Not surprisingly, Scotia embraces mentoring as an effective way to guide and support young professionals, simultaneously aiding in their career development through strategic pairing. “In advancing one’s career, one needs to have the requisite skill set and educational training and, of course, the requisite work ethics: the drive, the determination to win, to succeed, and to produce value. The combination of those skills and attributes can only be enhanced by having the benefit of a mentor,” says Malcolm.
Scotia’s mentoring programme is a mix of the formal and informal. It is formal only in the sense that each senior executive in the company is asked to give their time to other professionals. It is informal in that the company’s role ends once a list of mentors and potential mentees is compiled. The employees, not the bank, choose whom to pair with.
“There’s no formal reporting back to human resources or to anyone in the company once the pairing is done,” Malcolm explains. “What is shared between a mentor and mentee is intended to be just that, a confidential resource of assistance, support and guidance.”
For Peter Horton, corporate director of FirstCaribbean International Bank (Bahamas) Ltd, mentoring should be only one part of an individual’s personal development plan.
To enhance the mentoring experience he recommends continuing professional development whether it is in identifying deficiencies in one’s academic background, professional background, certification, or specific training.
“It shouldn’t be me saying to my guys, ‘I want to mentor you,’ although that’s something I’m quite happy to do. It should be people coming to me to say, ‘Peter, will you be my mentor?” says Horton. “Essentially, corporate progression should come from the self. You are not driven if you are sitting back waiting for the organization to get you there.”
Horton, a banker since 1984, recalls a time when career progression was driven by the organization, as opposed to the individual. “It was an easy ride in some respects, but it wasn’t the best journey,” recalls Horton, who hails from the UK. “Sometime around 1998/1999, I was with Barclays and saw the transformation take place. [The philosophy] changed to say: ‘Okay, you should be pushing yourself. We are not here to pull you.’”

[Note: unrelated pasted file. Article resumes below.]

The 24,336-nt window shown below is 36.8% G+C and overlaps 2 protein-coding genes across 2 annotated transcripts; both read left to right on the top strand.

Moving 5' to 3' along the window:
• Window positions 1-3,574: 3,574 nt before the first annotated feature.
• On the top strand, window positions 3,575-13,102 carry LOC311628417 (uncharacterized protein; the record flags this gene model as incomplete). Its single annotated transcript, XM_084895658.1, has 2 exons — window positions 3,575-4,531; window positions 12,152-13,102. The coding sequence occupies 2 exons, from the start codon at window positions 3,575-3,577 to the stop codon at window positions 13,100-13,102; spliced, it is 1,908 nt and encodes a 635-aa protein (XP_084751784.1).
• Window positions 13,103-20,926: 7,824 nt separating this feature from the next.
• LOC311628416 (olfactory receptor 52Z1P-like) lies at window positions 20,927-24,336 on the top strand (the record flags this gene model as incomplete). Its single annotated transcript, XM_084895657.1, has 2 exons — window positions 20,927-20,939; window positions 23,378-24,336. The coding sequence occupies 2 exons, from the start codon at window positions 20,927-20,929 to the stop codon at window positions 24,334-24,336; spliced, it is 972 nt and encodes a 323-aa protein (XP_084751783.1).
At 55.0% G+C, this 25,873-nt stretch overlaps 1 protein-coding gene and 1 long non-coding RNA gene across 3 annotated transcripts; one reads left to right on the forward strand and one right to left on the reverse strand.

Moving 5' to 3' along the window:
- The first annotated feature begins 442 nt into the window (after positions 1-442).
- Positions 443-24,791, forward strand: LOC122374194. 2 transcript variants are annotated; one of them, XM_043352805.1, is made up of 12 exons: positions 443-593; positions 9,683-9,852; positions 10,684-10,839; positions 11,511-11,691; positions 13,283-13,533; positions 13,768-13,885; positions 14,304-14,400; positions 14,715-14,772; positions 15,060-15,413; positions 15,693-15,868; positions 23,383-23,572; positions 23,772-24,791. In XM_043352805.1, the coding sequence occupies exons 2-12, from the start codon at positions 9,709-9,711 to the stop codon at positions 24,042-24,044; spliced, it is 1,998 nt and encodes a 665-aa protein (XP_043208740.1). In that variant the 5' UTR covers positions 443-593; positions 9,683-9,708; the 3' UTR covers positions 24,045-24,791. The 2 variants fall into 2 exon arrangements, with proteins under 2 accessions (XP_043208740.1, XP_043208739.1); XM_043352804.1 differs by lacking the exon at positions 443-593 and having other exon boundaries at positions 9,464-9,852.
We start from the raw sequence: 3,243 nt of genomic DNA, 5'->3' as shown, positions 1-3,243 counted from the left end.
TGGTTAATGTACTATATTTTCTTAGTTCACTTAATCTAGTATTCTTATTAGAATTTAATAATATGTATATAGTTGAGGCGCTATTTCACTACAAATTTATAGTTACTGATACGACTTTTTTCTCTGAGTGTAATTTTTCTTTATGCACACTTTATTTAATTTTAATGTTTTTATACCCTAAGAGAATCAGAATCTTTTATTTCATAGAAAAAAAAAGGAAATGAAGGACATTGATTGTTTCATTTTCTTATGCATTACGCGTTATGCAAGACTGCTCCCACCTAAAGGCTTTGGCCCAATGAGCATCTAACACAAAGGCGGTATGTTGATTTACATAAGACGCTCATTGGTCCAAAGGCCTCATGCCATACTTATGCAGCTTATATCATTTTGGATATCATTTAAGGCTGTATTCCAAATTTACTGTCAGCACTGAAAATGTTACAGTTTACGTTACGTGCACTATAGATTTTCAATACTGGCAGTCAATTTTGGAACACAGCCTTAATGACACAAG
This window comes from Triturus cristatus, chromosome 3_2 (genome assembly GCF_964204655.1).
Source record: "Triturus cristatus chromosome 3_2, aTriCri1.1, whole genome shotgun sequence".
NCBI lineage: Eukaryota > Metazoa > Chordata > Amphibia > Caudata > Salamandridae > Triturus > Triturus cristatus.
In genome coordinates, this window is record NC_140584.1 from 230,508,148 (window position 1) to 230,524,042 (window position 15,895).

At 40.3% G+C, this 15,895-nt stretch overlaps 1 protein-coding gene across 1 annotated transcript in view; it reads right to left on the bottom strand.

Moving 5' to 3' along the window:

Internal and external networking is “crucial” for the career-minded individual who wants to develop, says Horton. “If people don’t know who you are or know you exist, it’s very difficult for them to want to help you progress and develop.”
In 2009, when other organizations were slashing training budgets, FirstCaribbean spent more on staff training and development than they had in the previous year, although exact figures were not readily available. The bank currently offers a series of leadership training courses, performance management sessions and coaching classes especially beneficial to supervisors and middle managers, according to Siobhan Lloyd, head of human resources.
Once four key modules are completed, employees are enrolled into the Harvard Mentorship Program, an online initiative started last year, which provides further training and tips on being an effective leader. FirstCaribbean also offers key employees training opportunities overseas, such as a three-month stint at Canada’s CIBC. The bank is a member of the CIBC group.
“The direct pay off for me is: if I look at all the assets that we have in the business, the best assets I’ve got is my people,” says Horton. It is a winning strategy that’s bringing dividends for the bank. In 2009, for the fourth consecutive year, FirstCaribbean was named Bank of the Year by The Banker, an acclaimed magazine published by London’s Financial Times.
“I’ll use a Formula One racing car analogy,” says Horton. “You can have the most technologically advanced motor vehicle in the world, but if you have someone behind the wheel who doesn’t know how to drive, you are not going to win any races.”